Wiking — it’s like biking, but with wine

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By: Marshall V. King
mking@flavor574.com

Marshall V. King

The first bicycle trip was only 12 miles. A loop from Round Barn Winery to several other wineries and back.

And I was nervous.

I’d never ridden that far in one day. I’d never been on a tandem bike with my lovely wife Bethany. And we were riding with our friends Karl and Michelle who are experienced cyclists. I don’t remember for certain, but I’m pretty sure I whined a lot before we started.

Once I got to the wine, I was fine. I was more than fine, in fact.

That was about five years ago. Once or twice a year we go on one of these jaunts. There’s a lot of banter and discussion about the route, the hills, the arrangements.

We’ve started calling it “wiking.” We bike to wineries. It’s kind of our thing. And wouldn’t you know, every new trip is longer than the previous one.

I blame Karl. I blame Karl for a lot of things — at least in jest — but anytime there’s a difficult stretch or a hill that he claimed was small and turned out to go on for a mile, words are directed his way.

We’ve loaded a bike rack or trailer on a vehicle and driven as far south as Bloomington and as far north as Traverse City.

The one-day trip has given way to long weekends, usually involving two days of biking.

We often park at a winery to start the day. They often open in late morning or around noon and after a sizable breakfast, we get on the bicycles and start to ride. You can wear those tight bike shorts with a padded rump. It’ll make your ride more comfortable, but you’ll look goofy. I prefer shorts that are still padded, but less tight. I don’t look good in spandex.

We take water and food so that we can stay hydrated and have a picnic. And using Karl’s routes, we bike to another winery.

Most wineries these days offer tastings where you get a sip or two of various wines for about $5. This isn’t to pound alcohol and get wobbly on a bike. The point is spending time with friends, exploring new territory and tasting what’s offered.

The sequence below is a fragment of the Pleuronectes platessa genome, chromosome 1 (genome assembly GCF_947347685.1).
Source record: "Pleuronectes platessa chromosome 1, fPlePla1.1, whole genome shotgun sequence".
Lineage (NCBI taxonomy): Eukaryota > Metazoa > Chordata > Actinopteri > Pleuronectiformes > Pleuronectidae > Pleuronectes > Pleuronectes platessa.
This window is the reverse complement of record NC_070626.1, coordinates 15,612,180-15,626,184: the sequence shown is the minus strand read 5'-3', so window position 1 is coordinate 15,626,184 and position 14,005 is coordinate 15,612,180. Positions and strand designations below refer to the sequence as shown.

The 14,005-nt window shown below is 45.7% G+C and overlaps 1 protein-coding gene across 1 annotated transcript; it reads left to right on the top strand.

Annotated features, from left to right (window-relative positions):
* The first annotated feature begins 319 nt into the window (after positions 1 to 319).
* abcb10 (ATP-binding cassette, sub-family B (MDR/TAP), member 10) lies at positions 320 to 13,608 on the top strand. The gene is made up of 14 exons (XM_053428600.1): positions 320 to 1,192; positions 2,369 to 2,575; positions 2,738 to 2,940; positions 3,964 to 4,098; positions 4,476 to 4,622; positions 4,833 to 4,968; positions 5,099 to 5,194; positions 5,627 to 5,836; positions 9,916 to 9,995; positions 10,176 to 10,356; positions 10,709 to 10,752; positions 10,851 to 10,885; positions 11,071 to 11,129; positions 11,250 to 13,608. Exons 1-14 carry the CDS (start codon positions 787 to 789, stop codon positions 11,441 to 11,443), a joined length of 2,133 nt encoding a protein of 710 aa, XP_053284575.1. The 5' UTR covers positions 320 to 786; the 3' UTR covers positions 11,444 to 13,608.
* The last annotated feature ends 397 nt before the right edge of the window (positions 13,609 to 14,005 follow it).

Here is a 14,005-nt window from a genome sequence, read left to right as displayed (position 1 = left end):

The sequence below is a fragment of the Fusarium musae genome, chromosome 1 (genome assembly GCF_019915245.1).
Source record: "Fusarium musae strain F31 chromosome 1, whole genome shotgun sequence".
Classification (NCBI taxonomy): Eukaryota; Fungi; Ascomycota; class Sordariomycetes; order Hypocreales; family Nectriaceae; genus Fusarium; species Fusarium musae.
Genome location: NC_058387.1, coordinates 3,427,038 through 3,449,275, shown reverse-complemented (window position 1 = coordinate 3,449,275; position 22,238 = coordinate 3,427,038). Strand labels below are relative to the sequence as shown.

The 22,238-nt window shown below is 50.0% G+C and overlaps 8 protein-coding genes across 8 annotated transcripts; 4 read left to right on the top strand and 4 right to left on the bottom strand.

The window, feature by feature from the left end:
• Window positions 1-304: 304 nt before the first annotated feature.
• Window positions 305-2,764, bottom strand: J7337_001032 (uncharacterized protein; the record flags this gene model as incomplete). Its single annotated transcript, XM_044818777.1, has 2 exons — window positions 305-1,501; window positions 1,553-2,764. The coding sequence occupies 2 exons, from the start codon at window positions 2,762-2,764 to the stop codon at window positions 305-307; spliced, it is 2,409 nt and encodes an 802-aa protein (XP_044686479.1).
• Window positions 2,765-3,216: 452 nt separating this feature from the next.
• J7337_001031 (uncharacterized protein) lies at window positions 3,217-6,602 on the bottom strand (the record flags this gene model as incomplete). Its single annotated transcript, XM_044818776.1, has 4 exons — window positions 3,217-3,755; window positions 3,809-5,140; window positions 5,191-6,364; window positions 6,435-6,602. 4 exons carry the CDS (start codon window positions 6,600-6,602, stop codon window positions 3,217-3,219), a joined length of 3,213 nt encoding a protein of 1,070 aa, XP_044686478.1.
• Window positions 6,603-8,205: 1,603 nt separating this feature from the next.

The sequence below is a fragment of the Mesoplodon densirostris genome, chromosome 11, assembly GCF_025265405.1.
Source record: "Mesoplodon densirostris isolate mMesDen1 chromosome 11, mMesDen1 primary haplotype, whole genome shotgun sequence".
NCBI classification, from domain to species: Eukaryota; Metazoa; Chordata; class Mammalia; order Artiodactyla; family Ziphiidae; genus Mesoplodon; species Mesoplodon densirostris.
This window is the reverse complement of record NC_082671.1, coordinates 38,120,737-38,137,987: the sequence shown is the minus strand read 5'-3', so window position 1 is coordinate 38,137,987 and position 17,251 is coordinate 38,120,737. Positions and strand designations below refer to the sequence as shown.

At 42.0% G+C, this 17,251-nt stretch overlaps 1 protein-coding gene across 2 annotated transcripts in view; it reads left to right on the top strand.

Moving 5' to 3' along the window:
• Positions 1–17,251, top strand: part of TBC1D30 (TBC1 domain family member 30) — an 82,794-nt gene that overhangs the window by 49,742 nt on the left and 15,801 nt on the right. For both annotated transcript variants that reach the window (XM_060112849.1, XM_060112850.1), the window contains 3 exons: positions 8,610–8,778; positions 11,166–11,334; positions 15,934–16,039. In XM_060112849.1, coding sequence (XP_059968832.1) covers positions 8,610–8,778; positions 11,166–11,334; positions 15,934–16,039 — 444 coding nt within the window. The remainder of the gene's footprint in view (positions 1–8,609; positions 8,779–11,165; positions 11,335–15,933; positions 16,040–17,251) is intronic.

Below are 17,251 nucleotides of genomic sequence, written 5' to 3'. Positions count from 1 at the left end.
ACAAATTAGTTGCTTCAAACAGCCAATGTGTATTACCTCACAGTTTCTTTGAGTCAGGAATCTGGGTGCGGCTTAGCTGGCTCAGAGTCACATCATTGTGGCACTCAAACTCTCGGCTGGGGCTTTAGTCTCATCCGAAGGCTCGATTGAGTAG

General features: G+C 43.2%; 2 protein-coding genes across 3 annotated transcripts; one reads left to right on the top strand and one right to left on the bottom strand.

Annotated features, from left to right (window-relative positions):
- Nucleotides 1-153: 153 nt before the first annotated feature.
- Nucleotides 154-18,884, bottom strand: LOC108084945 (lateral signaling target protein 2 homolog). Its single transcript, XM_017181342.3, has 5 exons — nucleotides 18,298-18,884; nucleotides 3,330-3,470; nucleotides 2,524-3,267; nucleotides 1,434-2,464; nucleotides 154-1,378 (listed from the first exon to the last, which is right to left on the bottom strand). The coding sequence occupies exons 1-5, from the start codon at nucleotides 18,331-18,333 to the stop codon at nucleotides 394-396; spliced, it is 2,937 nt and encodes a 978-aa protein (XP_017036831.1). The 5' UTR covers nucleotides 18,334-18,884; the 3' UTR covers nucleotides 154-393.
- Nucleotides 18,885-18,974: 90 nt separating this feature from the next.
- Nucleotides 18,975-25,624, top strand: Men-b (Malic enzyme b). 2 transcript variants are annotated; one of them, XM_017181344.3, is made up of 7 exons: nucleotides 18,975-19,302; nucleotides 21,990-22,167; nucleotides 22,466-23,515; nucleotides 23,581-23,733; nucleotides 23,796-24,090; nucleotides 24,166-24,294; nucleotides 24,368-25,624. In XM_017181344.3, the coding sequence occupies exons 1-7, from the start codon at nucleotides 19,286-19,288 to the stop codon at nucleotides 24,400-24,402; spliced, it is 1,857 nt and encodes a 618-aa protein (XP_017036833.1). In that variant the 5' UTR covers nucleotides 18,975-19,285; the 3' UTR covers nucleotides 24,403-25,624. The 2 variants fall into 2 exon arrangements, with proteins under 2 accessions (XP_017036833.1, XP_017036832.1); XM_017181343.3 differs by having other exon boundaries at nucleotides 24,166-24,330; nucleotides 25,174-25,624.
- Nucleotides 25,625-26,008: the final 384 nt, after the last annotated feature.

At the end of a day of wiking, it’s nice to have a lovely dinner, wash off the sweat and fall into bed. You may never sleep better.

Six tips to start wiking

  1. Start small. If you head to southwest Michigan, there’s a winery every few miles. It’s pretty easy to build a small loop using a Google map or even one of the maps available from michiganwines.org. You can also use paper maps. If you head to Kalamazoo, you’ll have to ride a bit farther between wineries.
  2. Plan a route and have an escape plan. Having a mapped route makes it easier and safer to do this. But if it rains or you have a mechanical issue, you should have some sort of plan. That may involve a better cyclist riding back to get the vehicle while you stay put, but it’s helpful to have those conversations. It’s helpful as well to have one person be in charge of routes and mapping rather than everyone, but involving everyone in big decisions.
  3. Don’t forget to eat real food and drink water. You are working more than if you were sitting in car and you may be sweating as you stop to sip wine. Eat more than the crackers that go alongside the tasting. And keep drinking water. Meltdowns alongside the road aren’t fun. Trust me.
  4. Don’t plan to buy a case. If you have a pannier (bike bag) or a backpack, you may carry a couple bottles you purchase from a winery you like. If you have a basket, you may get in a few more. But remember that whatever you buy, you’ll carry up the hill ahead.
  5. Take someone who’s experienced. This isn’t mandatory, but it sure helps to have someone who knows how to fix a flat tire or how to get the most out of your pedaling.
  6. Wear a helmet. Duh. Your noggin matters. Protect it.

This story originally appeared in the fall edition of the Flavor 574 digital magazine, which is loaded with cool stuff.

To get it, just download the free Elkhart Truth Publishing app from your tablet’s app store (if you haven’t already), then open it up and download the fall issue, Flavor 574: Make Merry. If you already have the app but can’t find it, check your tablet’s Newsstand section.

Once the issue is on your device, you can access it from anywhere (with or without an internet connection) to read at your leisure.

To find the app, either search your device’s app store for Elkhart Truth Publishing, or follow these direct links: Apple // Android // Kindle

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